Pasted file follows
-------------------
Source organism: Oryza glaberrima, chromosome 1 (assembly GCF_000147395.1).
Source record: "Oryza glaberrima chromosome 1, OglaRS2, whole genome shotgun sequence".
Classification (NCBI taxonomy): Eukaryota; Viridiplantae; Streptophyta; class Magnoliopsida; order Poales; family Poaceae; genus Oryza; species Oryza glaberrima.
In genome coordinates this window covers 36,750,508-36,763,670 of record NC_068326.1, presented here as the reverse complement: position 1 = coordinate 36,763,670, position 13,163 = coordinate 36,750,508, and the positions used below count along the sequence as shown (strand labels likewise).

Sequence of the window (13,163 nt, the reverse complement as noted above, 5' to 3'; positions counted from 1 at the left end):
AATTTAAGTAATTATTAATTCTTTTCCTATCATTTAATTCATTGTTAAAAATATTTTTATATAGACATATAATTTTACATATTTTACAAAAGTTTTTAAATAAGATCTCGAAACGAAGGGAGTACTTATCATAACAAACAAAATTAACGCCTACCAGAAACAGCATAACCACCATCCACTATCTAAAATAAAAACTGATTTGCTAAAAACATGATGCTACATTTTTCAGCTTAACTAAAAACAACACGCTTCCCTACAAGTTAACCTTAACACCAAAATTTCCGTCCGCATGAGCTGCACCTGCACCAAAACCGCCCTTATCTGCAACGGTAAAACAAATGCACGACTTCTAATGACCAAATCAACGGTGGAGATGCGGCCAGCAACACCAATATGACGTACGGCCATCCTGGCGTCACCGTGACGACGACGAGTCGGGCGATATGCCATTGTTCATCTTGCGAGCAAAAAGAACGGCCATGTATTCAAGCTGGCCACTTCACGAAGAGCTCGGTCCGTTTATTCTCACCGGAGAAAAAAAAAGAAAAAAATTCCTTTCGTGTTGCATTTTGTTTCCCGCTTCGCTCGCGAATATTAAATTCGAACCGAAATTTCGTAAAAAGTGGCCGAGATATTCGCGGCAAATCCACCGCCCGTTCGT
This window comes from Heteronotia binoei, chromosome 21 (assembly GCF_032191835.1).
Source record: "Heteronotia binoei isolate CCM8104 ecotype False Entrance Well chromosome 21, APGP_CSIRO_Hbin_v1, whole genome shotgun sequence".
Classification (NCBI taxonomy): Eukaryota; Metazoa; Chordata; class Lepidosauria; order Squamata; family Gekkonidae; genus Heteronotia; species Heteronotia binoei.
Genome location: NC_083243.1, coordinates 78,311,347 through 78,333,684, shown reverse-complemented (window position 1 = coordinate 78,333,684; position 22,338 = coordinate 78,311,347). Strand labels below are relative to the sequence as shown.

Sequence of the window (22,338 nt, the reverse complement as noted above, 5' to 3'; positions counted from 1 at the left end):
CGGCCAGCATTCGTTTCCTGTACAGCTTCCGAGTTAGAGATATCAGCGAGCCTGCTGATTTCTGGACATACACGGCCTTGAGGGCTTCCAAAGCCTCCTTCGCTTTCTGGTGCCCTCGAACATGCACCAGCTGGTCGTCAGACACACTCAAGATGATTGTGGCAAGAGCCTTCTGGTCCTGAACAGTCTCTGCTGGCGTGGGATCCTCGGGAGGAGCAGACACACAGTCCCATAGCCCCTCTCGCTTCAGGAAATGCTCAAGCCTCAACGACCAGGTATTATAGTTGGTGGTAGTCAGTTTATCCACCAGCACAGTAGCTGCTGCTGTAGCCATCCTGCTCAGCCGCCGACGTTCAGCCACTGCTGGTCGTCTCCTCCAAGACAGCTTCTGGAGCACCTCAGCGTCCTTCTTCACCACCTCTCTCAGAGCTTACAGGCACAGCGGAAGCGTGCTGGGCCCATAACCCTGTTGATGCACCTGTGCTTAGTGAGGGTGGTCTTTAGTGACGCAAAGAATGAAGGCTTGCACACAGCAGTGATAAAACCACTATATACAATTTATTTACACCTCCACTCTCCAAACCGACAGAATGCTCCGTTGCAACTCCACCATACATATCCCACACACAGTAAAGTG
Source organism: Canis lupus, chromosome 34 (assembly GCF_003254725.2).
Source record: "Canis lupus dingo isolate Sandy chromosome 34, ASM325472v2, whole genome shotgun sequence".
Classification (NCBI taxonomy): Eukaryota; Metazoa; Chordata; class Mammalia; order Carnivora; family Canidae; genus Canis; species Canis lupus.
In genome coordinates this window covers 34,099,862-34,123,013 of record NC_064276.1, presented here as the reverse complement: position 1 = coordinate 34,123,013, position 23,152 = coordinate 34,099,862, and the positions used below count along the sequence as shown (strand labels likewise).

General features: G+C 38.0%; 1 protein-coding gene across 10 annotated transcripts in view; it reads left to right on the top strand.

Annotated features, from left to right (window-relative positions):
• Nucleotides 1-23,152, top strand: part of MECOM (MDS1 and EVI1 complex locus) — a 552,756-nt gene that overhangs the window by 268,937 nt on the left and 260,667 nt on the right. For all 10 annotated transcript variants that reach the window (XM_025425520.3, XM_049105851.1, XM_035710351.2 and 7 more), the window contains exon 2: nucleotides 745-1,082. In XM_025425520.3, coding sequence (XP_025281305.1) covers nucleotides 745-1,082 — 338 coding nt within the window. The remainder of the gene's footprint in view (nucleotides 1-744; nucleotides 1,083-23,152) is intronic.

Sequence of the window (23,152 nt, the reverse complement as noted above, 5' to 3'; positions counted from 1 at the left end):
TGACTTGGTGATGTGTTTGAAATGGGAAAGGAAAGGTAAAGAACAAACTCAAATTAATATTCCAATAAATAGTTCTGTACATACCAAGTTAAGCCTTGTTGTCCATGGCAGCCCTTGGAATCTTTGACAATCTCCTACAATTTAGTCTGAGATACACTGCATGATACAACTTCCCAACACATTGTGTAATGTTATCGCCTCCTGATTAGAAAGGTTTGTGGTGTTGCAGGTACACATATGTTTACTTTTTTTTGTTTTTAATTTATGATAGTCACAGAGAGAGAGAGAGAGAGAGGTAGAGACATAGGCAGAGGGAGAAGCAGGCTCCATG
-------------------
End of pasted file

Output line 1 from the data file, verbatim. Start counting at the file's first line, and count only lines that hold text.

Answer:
Source organism: Oryza glaberrima, chromosome 1 (assembly GCF_000147395.1).